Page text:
What if the iPhone could be used in war? True, it’s primarily a consumer product, but it’s versatile and always connected to the internet (assuming you have network reception) — so why not?That’s the idea behind new iPhone apps being showcased by Raytheon, a military contractor, at the Intelligence Warfighting Summit in Tucson. One app called the One Force Tracker will provide live data tracking the location of friends and foes on real-time maps. The app will also be used to communicate with other units.
The image above depicts multiple personnel of a military force or first-response team on a map displayed in One Force Tracker.
“Among several objectives, Raytheon wants to enable superior situational awareness for war fighters or for police, fire and rescue teams, enabling them to quickly make more informed decisions,” a Raytheon spokesman told Wired.com.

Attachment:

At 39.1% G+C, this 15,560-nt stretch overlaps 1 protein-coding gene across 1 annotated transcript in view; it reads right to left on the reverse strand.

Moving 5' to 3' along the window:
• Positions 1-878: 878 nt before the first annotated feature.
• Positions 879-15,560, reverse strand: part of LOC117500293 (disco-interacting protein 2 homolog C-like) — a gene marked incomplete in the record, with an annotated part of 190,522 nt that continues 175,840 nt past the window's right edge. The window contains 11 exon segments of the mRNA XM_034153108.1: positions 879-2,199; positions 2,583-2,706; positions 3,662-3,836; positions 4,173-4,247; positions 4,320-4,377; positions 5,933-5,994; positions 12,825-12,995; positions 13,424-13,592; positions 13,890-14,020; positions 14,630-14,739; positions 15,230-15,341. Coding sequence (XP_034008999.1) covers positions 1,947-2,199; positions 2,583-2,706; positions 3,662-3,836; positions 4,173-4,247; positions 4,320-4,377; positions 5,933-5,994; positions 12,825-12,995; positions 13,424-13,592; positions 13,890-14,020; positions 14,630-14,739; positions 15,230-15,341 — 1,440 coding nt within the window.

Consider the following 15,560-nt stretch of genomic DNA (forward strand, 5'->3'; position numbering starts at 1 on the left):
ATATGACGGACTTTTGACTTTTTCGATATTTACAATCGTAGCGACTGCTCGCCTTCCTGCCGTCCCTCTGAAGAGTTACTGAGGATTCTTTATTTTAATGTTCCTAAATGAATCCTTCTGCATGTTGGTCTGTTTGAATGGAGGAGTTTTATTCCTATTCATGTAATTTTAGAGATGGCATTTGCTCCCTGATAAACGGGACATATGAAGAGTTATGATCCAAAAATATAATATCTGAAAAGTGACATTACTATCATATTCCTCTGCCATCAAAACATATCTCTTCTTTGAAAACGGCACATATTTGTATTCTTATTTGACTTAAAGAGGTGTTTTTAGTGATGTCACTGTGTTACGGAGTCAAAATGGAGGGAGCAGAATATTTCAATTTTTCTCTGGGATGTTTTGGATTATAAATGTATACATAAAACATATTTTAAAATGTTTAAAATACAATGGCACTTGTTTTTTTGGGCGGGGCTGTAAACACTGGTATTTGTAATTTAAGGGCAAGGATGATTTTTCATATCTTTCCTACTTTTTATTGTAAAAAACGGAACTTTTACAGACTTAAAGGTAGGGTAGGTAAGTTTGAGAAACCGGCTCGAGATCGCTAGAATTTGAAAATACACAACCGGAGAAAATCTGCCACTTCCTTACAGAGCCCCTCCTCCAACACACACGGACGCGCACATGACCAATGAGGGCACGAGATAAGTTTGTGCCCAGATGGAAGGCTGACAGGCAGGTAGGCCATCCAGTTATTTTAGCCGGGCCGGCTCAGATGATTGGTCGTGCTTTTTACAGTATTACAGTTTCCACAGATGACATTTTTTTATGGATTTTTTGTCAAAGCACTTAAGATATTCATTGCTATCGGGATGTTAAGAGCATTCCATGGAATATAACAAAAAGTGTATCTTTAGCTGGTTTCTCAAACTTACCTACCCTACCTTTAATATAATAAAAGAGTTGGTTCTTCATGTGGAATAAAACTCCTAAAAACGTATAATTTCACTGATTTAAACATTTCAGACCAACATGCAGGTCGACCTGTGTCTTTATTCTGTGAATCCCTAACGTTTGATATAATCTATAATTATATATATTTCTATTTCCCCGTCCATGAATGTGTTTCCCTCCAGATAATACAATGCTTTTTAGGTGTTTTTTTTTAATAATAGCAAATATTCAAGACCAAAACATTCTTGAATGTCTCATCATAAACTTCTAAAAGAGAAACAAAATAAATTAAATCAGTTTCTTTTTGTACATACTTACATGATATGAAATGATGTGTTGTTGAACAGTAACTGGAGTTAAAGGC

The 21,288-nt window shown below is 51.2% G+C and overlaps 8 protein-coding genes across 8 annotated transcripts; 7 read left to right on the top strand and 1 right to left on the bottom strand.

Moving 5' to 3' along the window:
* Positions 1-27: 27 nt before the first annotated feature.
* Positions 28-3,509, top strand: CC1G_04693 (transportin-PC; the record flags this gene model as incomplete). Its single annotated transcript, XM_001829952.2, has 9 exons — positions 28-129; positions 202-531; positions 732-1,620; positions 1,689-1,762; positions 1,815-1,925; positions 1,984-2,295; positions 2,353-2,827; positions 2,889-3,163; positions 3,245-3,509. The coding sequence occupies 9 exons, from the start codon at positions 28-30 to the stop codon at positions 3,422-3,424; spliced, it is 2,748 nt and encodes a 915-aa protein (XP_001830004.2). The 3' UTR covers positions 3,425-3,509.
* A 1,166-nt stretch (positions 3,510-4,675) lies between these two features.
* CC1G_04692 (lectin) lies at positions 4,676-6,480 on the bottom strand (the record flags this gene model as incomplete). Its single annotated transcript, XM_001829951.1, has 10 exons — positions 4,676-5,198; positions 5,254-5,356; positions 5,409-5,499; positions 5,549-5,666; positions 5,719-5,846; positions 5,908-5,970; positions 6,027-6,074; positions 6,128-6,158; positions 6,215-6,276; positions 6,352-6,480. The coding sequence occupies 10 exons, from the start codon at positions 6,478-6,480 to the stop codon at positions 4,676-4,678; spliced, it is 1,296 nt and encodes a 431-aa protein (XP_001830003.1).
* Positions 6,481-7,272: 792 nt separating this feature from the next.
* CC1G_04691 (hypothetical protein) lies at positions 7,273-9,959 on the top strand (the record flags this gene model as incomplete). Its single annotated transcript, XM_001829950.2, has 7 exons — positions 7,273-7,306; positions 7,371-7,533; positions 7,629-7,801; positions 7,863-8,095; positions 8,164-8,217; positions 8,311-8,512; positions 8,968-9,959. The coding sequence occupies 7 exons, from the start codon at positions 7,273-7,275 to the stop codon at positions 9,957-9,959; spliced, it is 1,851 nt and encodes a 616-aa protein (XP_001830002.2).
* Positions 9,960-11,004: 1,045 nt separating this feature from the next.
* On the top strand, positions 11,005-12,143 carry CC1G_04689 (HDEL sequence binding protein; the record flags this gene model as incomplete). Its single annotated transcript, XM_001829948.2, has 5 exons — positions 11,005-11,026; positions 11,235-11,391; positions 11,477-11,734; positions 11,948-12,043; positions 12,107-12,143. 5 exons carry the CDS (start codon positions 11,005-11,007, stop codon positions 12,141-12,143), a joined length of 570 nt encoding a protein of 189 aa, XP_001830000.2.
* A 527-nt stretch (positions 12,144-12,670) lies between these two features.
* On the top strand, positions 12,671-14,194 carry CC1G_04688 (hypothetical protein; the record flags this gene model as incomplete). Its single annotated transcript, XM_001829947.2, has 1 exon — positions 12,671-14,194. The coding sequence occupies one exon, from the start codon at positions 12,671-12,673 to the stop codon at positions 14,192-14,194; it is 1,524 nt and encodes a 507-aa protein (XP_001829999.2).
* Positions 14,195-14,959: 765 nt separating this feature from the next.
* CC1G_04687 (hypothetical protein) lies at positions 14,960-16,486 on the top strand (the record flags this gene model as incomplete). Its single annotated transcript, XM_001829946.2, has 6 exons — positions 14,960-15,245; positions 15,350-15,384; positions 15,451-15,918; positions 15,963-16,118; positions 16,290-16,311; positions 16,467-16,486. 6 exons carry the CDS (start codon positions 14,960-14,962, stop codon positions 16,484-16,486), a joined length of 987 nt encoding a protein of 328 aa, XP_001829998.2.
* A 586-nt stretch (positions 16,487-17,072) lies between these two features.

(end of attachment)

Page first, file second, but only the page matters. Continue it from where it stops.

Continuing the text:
Raytheon is also developing an air-traffic simulator similar to the popular iPhone game Flight Control. Raytheon’s app aims to enable air-traffic controllers to repetitively practice (in multilevel, gamelike fashion) aspects of their training regimen anytime, anywhere. The image below shows a simulation mode of the app, which is designed to allow controllers to practice “vectoring” multiple aircraft. The goal is to maintain safe air speed and distance between units, among other factors. (We’d imagine Raytheon’s air-traffic simulator is much more difficult than Flight Control.)
Neat stuff. What’s funny is the military usually gets all the cool tech before consumers do, but this is a rare case of the opposite. Raytheon isn’t the first to try out military apps for the iPhone, either. Previously, Wired.com reported on BulletFlight, a $30 iPhone app for military snipers to calculate ballistics. The app was designed to complement a gun mount for the iPod Touch.